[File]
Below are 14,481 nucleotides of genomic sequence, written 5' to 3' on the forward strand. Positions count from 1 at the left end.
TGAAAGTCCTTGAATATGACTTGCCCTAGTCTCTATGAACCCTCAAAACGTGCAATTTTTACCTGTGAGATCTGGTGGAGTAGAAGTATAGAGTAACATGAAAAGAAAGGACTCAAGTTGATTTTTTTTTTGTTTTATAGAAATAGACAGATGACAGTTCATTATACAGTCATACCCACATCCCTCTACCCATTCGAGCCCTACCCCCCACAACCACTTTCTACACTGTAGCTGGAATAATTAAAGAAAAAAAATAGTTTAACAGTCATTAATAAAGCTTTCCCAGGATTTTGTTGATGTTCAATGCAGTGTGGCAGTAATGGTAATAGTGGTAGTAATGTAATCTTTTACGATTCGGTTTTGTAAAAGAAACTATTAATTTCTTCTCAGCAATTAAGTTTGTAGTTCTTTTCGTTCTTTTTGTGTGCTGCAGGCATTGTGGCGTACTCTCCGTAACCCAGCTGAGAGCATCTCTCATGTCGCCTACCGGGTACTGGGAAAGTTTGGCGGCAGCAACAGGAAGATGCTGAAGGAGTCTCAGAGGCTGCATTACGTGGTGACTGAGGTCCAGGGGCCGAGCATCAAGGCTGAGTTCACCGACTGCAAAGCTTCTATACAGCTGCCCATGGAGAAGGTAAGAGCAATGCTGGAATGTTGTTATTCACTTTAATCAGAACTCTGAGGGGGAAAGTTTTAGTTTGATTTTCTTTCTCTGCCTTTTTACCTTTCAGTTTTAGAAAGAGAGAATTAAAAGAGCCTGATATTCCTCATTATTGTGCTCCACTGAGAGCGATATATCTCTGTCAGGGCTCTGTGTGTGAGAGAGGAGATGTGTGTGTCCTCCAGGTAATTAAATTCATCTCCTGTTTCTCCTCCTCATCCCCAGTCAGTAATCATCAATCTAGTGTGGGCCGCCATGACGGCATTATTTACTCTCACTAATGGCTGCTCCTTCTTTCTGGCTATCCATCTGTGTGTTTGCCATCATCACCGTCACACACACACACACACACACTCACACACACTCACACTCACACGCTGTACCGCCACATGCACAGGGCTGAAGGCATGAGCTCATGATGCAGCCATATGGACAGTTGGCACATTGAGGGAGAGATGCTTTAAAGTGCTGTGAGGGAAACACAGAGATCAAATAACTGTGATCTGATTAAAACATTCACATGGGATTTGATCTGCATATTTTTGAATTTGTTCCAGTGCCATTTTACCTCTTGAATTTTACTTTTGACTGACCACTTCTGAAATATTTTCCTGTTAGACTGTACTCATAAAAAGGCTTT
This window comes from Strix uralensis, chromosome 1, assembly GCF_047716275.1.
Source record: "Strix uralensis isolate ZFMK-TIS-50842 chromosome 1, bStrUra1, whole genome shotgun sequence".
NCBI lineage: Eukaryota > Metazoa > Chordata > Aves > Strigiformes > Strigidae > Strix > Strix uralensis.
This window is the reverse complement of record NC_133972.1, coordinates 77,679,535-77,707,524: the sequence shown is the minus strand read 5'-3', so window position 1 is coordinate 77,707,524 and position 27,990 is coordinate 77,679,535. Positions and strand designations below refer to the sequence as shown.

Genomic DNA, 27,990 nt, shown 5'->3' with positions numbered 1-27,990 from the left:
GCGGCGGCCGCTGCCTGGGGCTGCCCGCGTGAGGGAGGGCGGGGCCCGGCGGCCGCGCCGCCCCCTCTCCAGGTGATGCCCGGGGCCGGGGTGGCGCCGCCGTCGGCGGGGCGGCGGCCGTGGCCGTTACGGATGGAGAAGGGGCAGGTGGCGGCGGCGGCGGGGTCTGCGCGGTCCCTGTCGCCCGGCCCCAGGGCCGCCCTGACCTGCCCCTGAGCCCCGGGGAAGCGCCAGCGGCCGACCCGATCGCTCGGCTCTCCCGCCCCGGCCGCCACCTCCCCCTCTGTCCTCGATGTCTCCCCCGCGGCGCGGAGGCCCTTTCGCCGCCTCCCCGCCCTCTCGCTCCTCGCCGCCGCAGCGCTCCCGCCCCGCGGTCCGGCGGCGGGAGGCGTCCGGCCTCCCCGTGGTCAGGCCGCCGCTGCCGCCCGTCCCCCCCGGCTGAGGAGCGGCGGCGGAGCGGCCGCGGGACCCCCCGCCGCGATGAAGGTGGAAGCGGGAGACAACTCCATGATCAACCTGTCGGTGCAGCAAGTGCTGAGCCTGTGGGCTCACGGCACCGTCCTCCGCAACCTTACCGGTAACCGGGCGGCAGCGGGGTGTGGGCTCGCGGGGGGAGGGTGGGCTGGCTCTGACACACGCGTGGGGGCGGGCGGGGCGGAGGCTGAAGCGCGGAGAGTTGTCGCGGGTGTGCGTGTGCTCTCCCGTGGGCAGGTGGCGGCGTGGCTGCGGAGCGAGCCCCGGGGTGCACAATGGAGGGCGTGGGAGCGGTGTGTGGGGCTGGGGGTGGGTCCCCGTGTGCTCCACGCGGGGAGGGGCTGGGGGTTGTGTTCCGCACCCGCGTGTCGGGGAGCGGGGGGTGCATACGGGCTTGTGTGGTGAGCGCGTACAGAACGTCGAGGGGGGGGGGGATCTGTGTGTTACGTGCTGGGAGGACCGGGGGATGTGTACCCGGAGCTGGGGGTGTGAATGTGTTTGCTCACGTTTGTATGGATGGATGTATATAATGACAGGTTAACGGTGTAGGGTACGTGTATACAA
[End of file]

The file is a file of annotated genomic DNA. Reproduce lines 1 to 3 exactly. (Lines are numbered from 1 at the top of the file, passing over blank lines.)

Below are 14,481 nucleotides of genomic sequence, written 5' to 3' on the forward strand. Positions count from 1 at the left end.
TGAAAGTCCTTGAATATGACTTGCCCTAGTCTCTATGAACCCTCAAAACGTGCAATTTTTACCTGTGAGATCTGGTGGAGTAGAAGTATAGAGTAACATGAAAAGAAAGGACTCAAGTTGATTTTTTTTTTGTTTTATAGAAATAGACAGATGACAGTTCATTATACAGTCATACCCACATCCCTCTACCCATTCGAGCCCTACCCCCCACAACCACTTTCTACACTGTAGCTGGAATAATTAAAGAAAAAAAATAGTTTAACAGTCATTAATAAAGCTTTCCCAGGATTTTGTTGATGTTCAATGCAGTGTGGCAGTAATGGTAATAGTGGTAGTAATGTAATCTTTTACGATTCGGTTTTGTAAAAGAAACTATTAATTTCTTCTCAGCAATTAAGTTTGTAGTTCTTTTCGTTCTTTTTGTGTGCTGCAGGCATTGTGGCGTACTCTCCGTAACCCAGCTGAGAGCATCTCTCATGTCGCCTACCGGGTACTGGGAAAGTTTGGCGGCAGCAACAGGAAGATGCTGAAGGAGTCTCAGAGGCTGCATTACGTGGTGACTGAGGTCCAGGGGCCGAGCATCAAGGCTGAGTTCACCGACTGCAAAGCTTCTATACAGCTGCCCATGGAGAAGGTAAGAGCAATGCTGGAATGTTGTTATTCACTTTAATCAGAACTCTGAGGGGGAAAGTTTTAGTTTGATTTTCTTTCTCTGCCTTTTTACCTTTCAGTTTTAGAAAGAGAGAATTAAAAGAGCCTGATATTCCTCATTATTGTGCTCCACTGAGAGCGATATATCTCTGTCAGGGCTCTGTGTGTGAGAGAGGAGATGTGTGTGTCCTCCAGGTAATTAAATTCATCTCCTGTTTCTCCTCCTCATCCCCAGTCAGTAATCATCAATCTAGTGTGGGCCGCCATGACGGCATTATTTACTCTCACTAATGGCTGCTCCTTCTTTCTGGCTATCCATCTGTGTGTTTGCCATCATCACCGTCACACACACACACACACACACTCACACACACTCACACTCACACGCTGTACCGCCACATGCACAGGGCTGAAGGCATGAGCTCATGATGCAGCCATATGGACAGTTGGCACATTGAGGGAGAGATGCTTTAAAGTGCTGTGAGGGAAACACAGAGATCAAATAACTGTGATCTGATTAAAACATTCACATGGGATTTGATCTGCATATTTTTGAATTTGTTCCAGTGCCATTTTACCTCTTGAATTTTACTTTTGACTGACCACTTCTGAAATATTTTCCTGTTAGACTGTACTCATAAAAAGGCTTT
This window comes from Strix uralensis, chromosome 1, assembly GCF_047716275.1.